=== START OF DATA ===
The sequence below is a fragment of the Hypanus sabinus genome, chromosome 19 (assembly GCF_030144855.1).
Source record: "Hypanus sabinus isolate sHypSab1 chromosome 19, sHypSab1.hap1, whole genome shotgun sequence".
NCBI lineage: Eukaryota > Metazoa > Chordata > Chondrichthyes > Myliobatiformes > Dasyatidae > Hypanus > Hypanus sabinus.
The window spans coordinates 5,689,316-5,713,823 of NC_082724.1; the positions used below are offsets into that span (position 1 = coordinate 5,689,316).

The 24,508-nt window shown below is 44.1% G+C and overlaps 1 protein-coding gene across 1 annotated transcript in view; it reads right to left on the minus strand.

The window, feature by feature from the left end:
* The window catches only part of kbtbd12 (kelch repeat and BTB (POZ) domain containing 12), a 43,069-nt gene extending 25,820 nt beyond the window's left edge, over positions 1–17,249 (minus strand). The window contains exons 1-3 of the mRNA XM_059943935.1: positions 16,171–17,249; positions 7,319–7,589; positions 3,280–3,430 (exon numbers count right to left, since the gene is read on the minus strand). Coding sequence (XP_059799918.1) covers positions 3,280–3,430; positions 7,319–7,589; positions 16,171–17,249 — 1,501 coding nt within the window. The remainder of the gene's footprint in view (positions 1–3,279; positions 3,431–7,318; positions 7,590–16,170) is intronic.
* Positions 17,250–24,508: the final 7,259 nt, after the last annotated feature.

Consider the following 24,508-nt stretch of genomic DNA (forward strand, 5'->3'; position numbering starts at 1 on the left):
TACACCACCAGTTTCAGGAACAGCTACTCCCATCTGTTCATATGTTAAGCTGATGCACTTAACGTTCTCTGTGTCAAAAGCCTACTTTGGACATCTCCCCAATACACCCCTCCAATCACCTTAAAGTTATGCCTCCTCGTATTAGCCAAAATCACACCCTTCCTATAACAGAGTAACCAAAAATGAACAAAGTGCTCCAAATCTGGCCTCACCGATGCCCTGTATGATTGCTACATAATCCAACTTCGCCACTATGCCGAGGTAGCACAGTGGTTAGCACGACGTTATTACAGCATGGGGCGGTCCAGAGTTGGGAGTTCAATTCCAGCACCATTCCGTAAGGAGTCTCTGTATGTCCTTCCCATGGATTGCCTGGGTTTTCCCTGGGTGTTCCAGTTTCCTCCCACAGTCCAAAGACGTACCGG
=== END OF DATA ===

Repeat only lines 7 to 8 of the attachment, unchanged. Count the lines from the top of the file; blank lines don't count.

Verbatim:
* The window catches only part of kbtbd12 (kelch repeat and BTB (POZ) domain containing 12), a 43,069-nt gene extending 25,820 nt beyond the window's left edge, over positions 1–17,249 (minus strand). The window contains exons 1-3 of the mRNA XM_059943935.1: positions 16,171–17,249; positions 7,319–7,589; positions 3,280–3,430 (exon numbers count right to left, since the gene is read on the minus strand). Coding sequence (XP_059799918.1) covers positions 3,280–3,430; positions 7,319–7,589; positions 16,171–17,249 — 1,501 coding nt within the window. The remainder of the gene's footprint in view (positions 1–3,279; positions 3,431–7,318; positions 7,590–16,170) is intronic.
* Positions 17,250–24,508: the final 7,259 nt, after the last annotated feature.